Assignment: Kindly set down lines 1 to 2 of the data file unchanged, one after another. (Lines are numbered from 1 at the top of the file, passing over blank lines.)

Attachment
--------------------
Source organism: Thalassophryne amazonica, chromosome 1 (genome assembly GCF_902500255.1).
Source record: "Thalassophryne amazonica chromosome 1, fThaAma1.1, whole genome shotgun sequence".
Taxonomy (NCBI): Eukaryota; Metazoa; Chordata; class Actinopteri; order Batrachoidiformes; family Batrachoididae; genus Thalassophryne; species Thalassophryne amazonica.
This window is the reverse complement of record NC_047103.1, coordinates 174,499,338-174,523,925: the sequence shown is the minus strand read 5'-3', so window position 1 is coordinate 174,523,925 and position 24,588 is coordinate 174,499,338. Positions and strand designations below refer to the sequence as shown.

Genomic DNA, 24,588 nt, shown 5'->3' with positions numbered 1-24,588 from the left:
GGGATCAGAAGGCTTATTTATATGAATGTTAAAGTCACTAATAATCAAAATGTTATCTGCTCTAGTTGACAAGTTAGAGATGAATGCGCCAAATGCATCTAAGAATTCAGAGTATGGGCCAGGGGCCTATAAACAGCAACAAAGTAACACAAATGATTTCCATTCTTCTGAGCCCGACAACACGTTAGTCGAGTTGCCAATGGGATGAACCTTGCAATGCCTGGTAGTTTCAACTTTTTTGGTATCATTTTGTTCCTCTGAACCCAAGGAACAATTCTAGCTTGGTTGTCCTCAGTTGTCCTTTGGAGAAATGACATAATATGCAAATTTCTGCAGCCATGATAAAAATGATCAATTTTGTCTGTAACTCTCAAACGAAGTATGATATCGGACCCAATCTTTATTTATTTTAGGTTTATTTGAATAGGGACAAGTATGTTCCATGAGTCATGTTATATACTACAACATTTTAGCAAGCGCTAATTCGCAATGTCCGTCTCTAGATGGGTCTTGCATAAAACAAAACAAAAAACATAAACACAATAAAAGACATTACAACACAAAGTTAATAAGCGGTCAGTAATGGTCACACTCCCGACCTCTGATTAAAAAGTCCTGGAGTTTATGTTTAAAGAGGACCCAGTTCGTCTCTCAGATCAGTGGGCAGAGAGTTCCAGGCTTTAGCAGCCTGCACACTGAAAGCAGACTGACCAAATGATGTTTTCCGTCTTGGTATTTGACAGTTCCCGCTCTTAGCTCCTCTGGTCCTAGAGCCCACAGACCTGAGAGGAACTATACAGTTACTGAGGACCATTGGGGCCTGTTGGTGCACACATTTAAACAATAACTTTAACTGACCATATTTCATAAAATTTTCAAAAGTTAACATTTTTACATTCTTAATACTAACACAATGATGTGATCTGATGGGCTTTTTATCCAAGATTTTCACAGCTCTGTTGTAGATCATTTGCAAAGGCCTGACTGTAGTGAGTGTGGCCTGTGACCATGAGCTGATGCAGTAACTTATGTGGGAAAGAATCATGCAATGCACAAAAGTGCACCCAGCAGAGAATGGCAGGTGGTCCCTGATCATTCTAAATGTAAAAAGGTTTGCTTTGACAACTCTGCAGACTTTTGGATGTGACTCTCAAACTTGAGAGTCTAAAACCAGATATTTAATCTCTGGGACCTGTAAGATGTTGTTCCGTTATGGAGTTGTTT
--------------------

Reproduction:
Source organism: Thalassophryne amazonica, chromosome 1 (genome assembly GCF_902500255.1).
Source record: "Thalassophryne amazonica chromosome 1, fThaAma1.1, whole genome shotgun sequence".